volunteer safety training

An organization that uses volunteers is responsible for ensuring that each person is able to perform their volunteer duties safely.  To be effective, safety training for volunteers must be provided before an individual begins work and must be updated whenever their duties, or the environment they work in, changes.

Orientation safety training for volunteers should include 5 key elements:

  1. Information about the organization’s health and safety policies and practices,
  2. Identification of any hazards they may be exposed to,
  3. Training to reduce the risks associated with each identified hazard,
  4. Training in the safe use of any required tools, machinery, or personal protective equipment, and
  5. Clear information about how to report unsafe behaviours or situations, and who to speak with about health and safety concerns.

While some volunteer activities may be “safer” than others, it is virtually impossible to create an environment that is 100% hazard free.  Common types of hazards include:

  • Biological hazards, like exposure to contagious diseases
  • Chemical hazards, like cleaners, paints, solvents, etc. that may be poisonous, explosive, flammable, or reactive with other products
  • Ergonomic hazards, like improperly set up work areas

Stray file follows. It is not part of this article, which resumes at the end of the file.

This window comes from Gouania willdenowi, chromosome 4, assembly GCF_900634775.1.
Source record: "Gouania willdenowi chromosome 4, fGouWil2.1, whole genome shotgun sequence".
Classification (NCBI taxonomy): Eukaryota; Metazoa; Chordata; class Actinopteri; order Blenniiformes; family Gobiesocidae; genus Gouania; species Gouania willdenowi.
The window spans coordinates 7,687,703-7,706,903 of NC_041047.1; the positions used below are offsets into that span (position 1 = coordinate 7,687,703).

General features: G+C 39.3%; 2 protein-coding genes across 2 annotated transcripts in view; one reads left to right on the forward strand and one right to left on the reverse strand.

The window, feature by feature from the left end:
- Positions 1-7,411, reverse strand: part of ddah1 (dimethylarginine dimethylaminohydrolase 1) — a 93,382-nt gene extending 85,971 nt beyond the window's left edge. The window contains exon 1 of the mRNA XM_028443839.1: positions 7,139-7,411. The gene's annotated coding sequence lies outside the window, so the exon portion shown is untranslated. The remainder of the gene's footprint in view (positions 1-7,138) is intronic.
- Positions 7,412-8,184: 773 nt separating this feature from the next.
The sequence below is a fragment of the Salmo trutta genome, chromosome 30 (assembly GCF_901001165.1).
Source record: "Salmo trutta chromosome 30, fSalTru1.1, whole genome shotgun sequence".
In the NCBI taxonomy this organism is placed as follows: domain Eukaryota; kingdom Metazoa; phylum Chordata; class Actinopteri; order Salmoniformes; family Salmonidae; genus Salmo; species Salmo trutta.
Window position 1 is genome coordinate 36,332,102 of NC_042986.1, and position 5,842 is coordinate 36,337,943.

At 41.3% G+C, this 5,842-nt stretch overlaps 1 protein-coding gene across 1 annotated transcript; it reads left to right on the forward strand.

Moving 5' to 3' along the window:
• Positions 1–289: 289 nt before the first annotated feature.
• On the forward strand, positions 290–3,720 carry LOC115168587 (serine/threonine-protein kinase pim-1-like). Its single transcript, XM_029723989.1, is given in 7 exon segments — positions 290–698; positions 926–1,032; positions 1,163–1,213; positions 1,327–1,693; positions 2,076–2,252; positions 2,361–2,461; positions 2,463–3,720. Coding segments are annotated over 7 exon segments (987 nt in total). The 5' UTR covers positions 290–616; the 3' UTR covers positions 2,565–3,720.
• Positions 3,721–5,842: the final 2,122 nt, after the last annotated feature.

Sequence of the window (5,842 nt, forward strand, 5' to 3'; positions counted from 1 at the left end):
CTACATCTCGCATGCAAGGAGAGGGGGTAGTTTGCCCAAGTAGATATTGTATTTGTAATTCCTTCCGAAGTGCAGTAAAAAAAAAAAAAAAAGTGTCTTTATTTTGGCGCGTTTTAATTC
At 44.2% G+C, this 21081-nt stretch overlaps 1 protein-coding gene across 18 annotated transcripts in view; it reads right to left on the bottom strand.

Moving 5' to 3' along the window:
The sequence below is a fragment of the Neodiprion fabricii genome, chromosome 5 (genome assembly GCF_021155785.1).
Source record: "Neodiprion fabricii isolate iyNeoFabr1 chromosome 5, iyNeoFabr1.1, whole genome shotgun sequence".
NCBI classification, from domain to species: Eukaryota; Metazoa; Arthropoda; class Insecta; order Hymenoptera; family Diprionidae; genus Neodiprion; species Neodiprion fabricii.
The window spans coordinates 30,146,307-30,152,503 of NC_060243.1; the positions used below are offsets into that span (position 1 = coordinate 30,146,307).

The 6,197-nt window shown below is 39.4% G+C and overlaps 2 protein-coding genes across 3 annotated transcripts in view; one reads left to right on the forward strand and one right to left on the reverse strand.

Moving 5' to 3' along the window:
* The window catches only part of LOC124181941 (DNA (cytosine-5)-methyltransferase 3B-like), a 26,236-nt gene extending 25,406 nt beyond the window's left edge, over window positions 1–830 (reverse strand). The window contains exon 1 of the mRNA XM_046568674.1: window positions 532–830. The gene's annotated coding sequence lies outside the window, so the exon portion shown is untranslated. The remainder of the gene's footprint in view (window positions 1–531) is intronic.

• Physical hazards, including exposure to electricity, loud noise, or extreme temperatures
  • Safety hazards related to the improper use, or malfunctions, of equipment or tools
  • Psychological hazards, like stress
  • Violence hazards, associated with things like working the public, working alone, or carrying cash

Depending on the type of volunteer work an individual will be doing, they may require hazard-specific training in some areas.  This may include training in areas like:

  • WHMIS (Workplace Hazardous Materials Information System)
  • First Aid
  • Emergency response
  • Fire safety
  • Infection control
  • Safe use of equipment, machinery, and other devices
  • Ergonomics
  • Workplace violence prevention
  • Working alone safely

Each volunteer needs to know exactly what they are being asked to do, how they are being asked to do it, and where the task will be performed. 

Ideally, the organization should provide them with a detailed, written Volunteer Job Description. Duties that are clearly described are more likely to come with clear safety rules and procedures.

There are more than 150,000 registered charities and non-profits currently operating in Canada and more than 47% of Canadians participate in some form of volunteer work.  Like paid workers, each volunteer must be protected from harm.  The priority of every organization should be to ensure that volunteers go home safely at the end of each day!

Article written by Kim Scaravelli, CEO, Trust Communications Inc.  

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We are Instructional Design and Digital Content Specialists.  We have created 200+ customized online and blended learning programs for companies and non-profit organizations across Canada. 

Curious about how to train volunteers effectively?    If you would like to talk about your organization’s training needs,  email us.

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Volunteer Training

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